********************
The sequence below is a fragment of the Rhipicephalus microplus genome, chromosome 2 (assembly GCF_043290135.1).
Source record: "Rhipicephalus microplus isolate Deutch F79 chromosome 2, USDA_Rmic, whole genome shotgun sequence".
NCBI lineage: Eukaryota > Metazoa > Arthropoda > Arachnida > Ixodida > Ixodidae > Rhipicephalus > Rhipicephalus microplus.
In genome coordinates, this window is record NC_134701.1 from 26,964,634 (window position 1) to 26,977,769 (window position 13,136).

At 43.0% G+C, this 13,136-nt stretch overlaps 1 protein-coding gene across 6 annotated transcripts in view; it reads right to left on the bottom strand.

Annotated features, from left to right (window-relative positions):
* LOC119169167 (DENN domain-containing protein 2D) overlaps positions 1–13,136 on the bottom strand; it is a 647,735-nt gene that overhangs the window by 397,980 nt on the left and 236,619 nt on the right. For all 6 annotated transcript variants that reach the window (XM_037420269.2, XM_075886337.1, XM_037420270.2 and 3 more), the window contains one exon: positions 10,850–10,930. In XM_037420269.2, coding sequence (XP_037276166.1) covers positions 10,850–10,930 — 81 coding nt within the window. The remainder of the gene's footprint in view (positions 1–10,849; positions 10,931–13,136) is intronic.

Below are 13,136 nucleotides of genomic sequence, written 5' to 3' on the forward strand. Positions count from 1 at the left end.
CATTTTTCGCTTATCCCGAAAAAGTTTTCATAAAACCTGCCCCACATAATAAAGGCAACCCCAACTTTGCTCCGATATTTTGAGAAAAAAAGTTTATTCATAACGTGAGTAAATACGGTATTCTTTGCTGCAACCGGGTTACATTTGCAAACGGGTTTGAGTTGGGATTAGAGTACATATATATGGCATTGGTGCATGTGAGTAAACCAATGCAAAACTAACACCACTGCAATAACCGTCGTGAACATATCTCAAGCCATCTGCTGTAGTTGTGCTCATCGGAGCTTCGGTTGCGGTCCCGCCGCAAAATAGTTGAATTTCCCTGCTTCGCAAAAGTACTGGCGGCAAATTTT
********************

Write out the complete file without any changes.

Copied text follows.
The sequence below is a fragment of the Rhipicephalus microplus genome, chromosome 2 (assembly GCF_043290135.1).
Source record: "Rhipicephalus microplus isolate Deutch F79 chromosome 2, USDA_Rmic, whole genome shotgun sequence".
NCBI lineage: Eukaryota > Metazoa > Arthropoda > Arachnida > Ixodida > Ixodidae > Rhipicephalus > Rhipicephalus microplus.
In genome coordinates, this window is record NC_134701.1 from 26,964,634 (window position 1) to 26,977,769 (window position 13,136).

At 43.0% G+C, this 13,136-nt stretch overlaps 1 protein-coding gene across 6 annotated transcripts in view; it reads right to left on the bottom strand.

Annotated features, from left to right (window-relative positions):
* LOC119169167 (DENN domain-containing protein 2D) overlaps positions 1–13,136 on the bottom strand; it is a 647,735-nt gene that overhangs the window by 397,980 nt on the left and 236,619 nt on the right. For all 6 annotated transcript variants that reach the window (XM_037420269.2, XM_075886337.1, XM_037420270.2 and 3 more), the window contains one exon: positions 10,850–10,930. In XM_037420269.2, coding sequence (XP_037276166.1) covers positions 10,850–10,930 — 81 coding nt within the window. The remainder of the gene's footprint in view (positions 1–10,849; positions 10,931–13,136) is intronic.

Below are 13,136 nucleotides of genomic sequence, written 5' to 3' on the forward strand. Positions count from 1 at the left end.
CATTTTTCGCTTATCCCGAAAAAGTTTTCATAAAACCTGCCCCACATAATAAAGGCAACCCCAACTTTGCTCCGATATTTTGAGAAAAAAAGTTTATTCATAACGTGAGTAAATACGGTATTCTTTGCTGCAACCGGGTTACATTTGCAAACGGGTTTGAGTTGGGATTAGAGTACATATATATGGCATTGGTGCATGTGAGTAAACCAATGCAAAACTAACACCACTGCAATAACCGTCGTGAACATATCTCAAGCCATCTGCTGTAGTTGTGCTCATCGGAGCTTCGGTTGCGGTCCCGCCGCAAAATAGTTGAATTTCCCTGCTTCGCAAAAGTACTGGCGGCAAATTTT